-UNC Asheville’s Center for Jewish Studies will celebrate its 35th anniversary with a series of special events on and off campus March 23-26, according to a news release. The celebration will begin with an evening of literature, film and reflection, continue with an on-campus presentation by Israeli writer and recording artist Danny Maseng, and culminate in a concert by Maseng at Isis Restaurant and Music Hall in West Asheville.
–The Land of the Sky Association of Realtors celebrated it’s 100th year of doing business in Asheville this month. The real estate association, established in 1917, commemorated its inaugural year at an event held at the Biltmore Forest Country Club back in January.
-Marshall artist Kirsten Stolle is celebrating her first solo exhibition in Europe. It’s called Proceed at Your Own Risk and it’s up at NOME gallery. In it, Stolle “examines the global influence of chemical companies on our food supply and explores the connection between corporate interests and public health. Using post-WWII America as her stage, Stolle’s collages, drawings and site-responsive installations investigate corporate propaganda, environmental politics and biotechnology,” according to a press release. More:
In her debut exhibition at NOME, the artist presents two bodies of work: “Monsanto Intervention,” a series of redacted and collaged Monsanto Chemical Company magazine advertisements; and “Animal Pharm,” collages responding to the controversial use of genetic modification in animals by the pharmaceutical industry.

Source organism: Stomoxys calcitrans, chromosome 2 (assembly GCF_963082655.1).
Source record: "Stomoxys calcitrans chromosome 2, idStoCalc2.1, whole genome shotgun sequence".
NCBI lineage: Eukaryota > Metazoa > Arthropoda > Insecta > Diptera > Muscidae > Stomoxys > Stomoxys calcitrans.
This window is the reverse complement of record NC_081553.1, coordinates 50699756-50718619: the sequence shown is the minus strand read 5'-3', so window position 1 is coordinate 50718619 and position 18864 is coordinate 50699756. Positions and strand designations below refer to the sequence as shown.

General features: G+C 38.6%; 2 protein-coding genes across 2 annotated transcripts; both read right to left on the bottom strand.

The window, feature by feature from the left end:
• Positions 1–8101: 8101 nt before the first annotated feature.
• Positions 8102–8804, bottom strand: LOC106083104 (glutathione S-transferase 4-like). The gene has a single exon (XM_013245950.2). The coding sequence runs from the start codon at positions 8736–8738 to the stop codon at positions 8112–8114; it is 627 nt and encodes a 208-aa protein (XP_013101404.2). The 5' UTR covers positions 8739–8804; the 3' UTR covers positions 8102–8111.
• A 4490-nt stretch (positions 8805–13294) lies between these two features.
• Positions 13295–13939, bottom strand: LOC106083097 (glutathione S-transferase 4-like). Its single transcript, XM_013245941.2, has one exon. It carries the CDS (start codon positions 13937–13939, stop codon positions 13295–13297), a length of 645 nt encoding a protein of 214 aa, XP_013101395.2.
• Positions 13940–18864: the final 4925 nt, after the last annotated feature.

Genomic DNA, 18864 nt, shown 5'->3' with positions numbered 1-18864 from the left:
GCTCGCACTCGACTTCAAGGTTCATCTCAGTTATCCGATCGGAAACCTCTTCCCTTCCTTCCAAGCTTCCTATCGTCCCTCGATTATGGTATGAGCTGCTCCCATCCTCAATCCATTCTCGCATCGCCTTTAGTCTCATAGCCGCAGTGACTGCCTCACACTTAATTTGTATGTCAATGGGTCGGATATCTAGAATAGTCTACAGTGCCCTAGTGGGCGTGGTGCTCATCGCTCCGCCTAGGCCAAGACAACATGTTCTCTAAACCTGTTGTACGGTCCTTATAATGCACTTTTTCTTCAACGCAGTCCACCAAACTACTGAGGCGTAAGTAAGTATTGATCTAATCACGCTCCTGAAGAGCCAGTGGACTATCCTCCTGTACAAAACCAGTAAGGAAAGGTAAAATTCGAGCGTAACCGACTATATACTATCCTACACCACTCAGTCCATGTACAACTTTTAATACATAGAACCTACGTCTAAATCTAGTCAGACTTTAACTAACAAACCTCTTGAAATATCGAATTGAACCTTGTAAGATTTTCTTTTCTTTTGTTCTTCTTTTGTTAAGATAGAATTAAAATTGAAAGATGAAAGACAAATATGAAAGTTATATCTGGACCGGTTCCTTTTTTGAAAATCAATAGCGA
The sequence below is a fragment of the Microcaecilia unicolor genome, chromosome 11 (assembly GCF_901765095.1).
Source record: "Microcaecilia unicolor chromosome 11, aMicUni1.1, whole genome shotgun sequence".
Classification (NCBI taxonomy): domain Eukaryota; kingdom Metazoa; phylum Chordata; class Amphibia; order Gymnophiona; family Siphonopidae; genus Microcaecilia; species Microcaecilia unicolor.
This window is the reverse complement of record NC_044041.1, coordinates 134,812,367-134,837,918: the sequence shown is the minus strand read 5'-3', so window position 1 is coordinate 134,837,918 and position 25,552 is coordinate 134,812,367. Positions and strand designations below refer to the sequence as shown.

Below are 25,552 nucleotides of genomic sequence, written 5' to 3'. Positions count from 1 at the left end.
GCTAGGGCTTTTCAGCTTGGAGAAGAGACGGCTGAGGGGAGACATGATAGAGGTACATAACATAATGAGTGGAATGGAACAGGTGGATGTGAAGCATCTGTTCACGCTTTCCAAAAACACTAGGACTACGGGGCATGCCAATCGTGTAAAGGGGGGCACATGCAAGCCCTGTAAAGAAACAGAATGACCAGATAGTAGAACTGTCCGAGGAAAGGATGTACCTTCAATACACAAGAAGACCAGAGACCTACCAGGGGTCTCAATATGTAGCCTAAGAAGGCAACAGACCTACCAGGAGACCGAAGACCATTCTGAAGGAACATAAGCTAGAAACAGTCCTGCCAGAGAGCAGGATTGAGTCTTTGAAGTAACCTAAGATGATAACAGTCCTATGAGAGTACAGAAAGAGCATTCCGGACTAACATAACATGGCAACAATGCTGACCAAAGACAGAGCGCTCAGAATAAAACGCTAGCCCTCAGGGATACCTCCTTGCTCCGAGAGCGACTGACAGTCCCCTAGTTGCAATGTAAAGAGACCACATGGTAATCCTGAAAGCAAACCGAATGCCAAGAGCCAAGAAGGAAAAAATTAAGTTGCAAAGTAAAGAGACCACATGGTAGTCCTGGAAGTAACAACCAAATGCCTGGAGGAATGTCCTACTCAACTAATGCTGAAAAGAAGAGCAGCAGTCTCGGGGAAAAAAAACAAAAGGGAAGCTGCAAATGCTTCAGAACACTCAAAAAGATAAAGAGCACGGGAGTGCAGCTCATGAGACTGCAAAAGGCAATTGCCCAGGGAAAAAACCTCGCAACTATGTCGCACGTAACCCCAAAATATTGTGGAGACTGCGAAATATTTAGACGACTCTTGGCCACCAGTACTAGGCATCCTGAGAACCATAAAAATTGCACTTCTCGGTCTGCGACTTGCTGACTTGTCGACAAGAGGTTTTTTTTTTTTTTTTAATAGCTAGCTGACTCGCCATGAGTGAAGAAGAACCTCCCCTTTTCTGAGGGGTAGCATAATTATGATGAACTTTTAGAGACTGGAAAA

Using source materials such as 20th century medical books, agricultural catalogs and mid-century magazine advertisements, Stolle’s collages confront industry narratives. In “Monsanto Intervention,” Stolle reconstructs post-war magazine advertisements to reframe company messaging and reveal true agendas. Her altered, and often poetic texts, also hint at historical events, their blacked-out omissions recalling official documents redacted by the US government.
Playing off George Orwell’s dystopian fable Animal Farm, the “Animal Pharm” collages critique the use of genetic engineering to produce pharmaceuticals within host animals. Stolle’s cut-outs of medical equipment and agricultural imagery, suggest odd yet nearly believable environments. Engaged in uncovering the role of corporate influence on our health, Stolle’s work invites attention and offers an opportunity for considered dialogue.
Kirsten Stolle (b. 1967, Massachusetts) is a visual artist working in collage, drawing and site-responsive installation. Her research-based practice is grounded in the investigation of corporate and government propaganda, environmental politics and biotechnology. Her work is included in the collections of the San Jose Museum of Art, CA, the Minneapolis Institute of Art, MN, and the Crocker Art Museum, CA. Select US solo exhibitions include the Southeastern Center for Contemporary Art, NC, The Turchin Center for the Visual Art, NC and Dolby Chadwick Gallery, CA. Her work has been published in Poetry Magazine, Made in Mind, SLICE, Spolia Literary Magazine, New American Paintings, among others. She currently lives and works in Marshall, North Carolina, USA.